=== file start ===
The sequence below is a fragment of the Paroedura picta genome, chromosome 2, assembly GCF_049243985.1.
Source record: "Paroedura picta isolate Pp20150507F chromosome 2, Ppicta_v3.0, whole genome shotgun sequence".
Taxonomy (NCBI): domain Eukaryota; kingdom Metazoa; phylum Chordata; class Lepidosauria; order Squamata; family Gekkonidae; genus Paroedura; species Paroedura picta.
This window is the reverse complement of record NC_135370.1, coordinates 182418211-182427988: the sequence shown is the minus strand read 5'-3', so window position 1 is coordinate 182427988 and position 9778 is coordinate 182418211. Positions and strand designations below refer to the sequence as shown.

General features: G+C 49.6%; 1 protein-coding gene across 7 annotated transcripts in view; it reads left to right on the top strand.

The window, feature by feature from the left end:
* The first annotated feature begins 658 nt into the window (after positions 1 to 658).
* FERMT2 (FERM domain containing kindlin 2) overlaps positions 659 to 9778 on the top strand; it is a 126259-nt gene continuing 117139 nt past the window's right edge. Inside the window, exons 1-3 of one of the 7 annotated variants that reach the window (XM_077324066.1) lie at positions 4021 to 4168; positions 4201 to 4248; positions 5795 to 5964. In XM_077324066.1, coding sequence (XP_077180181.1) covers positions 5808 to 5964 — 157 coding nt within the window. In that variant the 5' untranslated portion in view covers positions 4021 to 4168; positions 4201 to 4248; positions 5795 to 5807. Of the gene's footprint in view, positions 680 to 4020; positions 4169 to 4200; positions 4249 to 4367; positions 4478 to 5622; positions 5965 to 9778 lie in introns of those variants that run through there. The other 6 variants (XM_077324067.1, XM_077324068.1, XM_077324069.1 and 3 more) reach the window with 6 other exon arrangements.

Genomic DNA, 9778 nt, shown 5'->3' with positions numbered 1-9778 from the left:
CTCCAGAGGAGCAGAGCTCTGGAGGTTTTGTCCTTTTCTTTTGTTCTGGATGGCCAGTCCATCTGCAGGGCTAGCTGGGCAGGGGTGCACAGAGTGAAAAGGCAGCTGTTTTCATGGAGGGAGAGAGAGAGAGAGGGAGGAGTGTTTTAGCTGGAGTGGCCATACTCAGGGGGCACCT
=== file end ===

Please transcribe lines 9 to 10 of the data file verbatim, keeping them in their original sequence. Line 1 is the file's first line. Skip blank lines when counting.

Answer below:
Genomic DNA, 9778 nt, shown 5'->3' with positions numbered 1-9778 from the left:
CTCCAGAGGAGCAGAGCTCTGGAGGTTTTGTCCTTTTCTTTTGTTCTGGATGGCCAGTCCATCTGCAGGGCTAGCTGGGCAGGGGTGCACAGAGTGAAAAGGCAGCTGTTTTCATGGAGGGAGAGAGAGAGAGAGGGAGGAGTGTTTTAGCTGGAGTGGCCATACTCAGGGGGCACCT